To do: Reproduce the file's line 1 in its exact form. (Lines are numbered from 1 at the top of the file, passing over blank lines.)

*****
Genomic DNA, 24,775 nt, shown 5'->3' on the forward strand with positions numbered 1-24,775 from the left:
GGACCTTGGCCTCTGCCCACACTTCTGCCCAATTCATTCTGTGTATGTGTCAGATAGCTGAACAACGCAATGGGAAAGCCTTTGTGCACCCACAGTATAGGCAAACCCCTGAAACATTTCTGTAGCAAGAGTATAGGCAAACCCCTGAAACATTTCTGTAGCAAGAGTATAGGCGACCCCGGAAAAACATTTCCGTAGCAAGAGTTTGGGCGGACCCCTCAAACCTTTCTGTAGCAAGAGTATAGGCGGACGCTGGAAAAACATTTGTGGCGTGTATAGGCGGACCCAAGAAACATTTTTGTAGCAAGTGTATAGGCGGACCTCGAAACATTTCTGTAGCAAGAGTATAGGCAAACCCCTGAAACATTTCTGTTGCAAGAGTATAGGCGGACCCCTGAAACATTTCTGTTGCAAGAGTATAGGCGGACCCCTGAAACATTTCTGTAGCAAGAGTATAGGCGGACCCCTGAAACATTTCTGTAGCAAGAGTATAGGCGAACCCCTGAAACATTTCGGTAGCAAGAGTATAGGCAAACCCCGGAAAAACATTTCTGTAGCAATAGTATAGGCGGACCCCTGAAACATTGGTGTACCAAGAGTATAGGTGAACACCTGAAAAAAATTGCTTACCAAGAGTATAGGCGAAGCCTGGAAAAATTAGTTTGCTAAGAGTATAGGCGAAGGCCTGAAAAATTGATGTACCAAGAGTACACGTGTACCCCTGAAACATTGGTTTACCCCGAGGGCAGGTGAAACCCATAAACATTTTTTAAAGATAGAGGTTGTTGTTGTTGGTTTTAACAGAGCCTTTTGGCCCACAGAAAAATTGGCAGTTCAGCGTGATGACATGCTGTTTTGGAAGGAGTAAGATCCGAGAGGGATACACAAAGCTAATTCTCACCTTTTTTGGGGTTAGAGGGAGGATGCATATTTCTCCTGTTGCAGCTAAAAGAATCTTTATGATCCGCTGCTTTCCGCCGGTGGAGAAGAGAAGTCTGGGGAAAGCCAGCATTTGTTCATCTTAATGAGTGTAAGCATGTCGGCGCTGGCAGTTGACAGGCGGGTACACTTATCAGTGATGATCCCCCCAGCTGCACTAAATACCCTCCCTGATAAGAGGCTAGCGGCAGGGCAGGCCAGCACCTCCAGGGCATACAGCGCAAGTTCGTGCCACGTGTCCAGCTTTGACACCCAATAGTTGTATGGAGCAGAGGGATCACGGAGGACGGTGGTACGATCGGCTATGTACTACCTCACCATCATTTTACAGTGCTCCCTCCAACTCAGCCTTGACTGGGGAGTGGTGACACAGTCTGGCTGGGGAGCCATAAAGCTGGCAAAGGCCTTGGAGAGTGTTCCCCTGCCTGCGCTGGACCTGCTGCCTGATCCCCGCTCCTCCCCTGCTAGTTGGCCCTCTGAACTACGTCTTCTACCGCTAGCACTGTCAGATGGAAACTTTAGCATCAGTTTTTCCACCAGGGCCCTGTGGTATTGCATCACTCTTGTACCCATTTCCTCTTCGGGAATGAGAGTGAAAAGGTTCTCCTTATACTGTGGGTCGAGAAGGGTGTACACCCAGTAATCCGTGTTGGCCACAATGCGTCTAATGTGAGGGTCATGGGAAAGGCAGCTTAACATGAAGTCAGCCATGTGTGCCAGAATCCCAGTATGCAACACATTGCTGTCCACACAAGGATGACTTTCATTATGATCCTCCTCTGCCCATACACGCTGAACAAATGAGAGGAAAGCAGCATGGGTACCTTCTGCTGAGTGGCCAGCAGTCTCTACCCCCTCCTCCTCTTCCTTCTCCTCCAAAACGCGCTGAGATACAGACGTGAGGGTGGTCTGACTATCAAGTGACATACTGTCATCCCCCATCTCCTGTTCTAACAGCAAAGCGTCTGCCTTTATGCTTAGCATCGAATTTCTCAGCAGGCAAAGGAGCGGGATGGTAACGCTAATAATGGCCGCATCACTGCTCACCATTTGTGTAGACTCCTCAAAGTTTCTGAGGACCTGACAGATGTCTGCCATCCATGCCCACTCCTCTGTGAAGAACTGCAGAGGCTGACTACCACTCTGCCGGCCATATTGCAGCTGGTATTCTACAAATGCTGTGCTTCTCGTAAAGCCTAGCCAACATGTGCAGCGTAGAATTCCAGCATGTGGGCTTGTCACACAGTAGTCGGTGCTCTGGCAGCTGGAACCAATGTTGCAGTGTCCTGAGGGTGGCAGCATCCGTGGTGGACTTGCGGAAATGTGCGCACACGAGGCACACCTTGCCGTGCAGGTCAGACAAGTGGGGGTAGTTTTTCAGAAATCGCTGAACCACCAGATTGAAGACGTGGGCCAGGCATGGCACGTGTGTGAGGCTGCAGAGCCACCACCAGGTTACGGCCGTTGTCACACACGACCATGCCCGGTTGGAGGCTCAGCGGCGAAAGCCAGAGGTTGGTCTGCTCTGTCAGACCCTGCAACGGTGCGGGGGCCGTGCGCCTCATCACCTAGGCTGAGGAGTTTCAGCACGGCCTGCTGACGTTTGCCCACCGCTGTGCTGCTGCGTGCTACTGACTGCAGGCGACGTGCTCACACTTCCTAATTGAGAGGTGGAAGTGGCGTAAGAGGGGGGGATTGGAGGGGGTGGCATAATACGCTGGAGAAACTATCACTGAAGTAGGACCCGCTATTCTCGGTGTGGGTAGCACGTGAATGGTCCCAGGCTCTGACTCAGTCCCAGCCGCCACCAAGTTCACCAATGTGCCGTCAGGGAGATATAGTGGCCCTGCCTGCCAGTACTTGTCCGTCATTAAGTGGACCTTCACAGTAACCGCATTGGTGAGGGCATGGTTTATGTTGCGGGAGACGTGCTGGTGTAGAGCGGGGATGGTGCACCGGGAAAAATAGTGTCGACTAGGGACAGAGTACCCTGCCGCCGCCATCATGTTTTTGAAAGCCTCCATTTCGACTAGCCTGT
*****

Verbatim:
Genomic DNA, 24,775 nt, shown 5'->3' on the forward strand with positions numbered 1-24,775 from the left: